A Short Story in 30 Tweets

Yesterday was Bell Lets Talk day, which is a campaign hosted by Bell Canada to reduce stigma and raise money for mental health initiatives. It is quite popular (though not without its criticism) and though Bell does need to do a better job of supporting its own people, overall I do think that the campaign does more good than harm. Yesterday I posted a series of numbered tweets with the #BellLetsTalk hashtag in order to do my part for the cause and to make a point about the need for more leadership and commitment from our governments to improve access to mental health care for Ontarians and all Canadians. I've included my tweets below (which when combined resulted in a total donation of a $1.50, thank you very much!). I've edited them into proper paragraphs and removed hashtags and other annoying Twitter trappings.  

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If Not Here, Then Where? And Why?

Image a family member, perhaps your brother or sister, or your friend or partner. Imagine they begin acting strangely. Isolating themselves. Saying bizarre things. Pacing. Tearful. Unable to be reached. Imagine they try to hurt themselves. Frightened and concerned, you would do what anyone would do and try to get them the help they so obviously need. Drive them to hospital, call 911, anything that was required.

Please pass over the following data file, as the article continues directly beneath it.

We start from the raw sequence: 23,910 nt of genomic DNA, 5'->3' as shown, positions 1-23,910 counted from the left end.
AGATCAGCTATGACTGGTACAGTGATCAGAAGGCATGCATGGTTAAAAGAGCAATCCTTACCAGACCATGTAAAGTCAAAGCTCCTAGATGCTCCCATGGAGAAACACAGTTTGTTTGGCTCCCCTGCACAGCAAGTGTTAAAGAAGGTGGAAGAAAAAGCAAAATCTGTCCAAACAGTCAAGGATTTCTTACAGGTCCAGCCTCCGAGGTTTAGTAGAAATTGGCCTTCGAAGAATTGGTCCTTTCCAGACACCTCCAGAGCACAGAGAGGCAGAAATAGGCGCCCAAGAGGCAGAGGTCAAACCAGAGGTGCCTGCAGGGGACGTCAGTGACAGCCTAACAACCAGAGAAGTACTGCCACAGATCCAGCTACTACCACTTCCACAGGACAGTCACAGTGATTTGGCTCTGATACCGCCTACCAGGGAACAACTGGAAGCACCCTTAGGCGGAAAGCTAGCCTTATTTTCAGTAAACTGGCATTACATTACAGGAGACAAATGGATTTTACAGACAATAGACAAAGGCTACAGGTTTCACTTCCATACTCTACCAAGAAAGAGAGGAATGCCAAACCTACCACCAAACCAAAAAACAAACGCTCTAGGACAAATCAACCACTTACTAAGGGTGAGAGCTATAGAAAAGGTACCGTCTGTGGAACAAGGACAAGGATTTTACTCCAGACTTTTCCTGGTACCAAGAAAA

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Suicide Prevention in Toronto

There has been a lot of discussion about the Toronto Public Health Board’s recent report to city council on suicide prevention. For some, it may be surprising to learn that suicide is the cause of more deaths in Toronto than motor vehicle accidents and homicide (about three and four times as many, respectively). In 2009, this translated to 243 deaths by suicide in Toronto.

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World Suicide Prevention Day

Today is World Suicide Prevention Day, a creation of the International Association for Suicide Prevention (IASP). The goal is to help reduce stigma, encourage discussion, and ultimately reduce deaths by suicide.

Nearly 4000 Canadians die by suicide every year. In my former province of Alberta, the rate of suicide is higher than the national average and suicides account for more deaths per year in Alberta than motor vehicle collisions. If this surprises you, it may be because these deaths typically occur in the shadows of the public sphere and they are seldom talked about openly.

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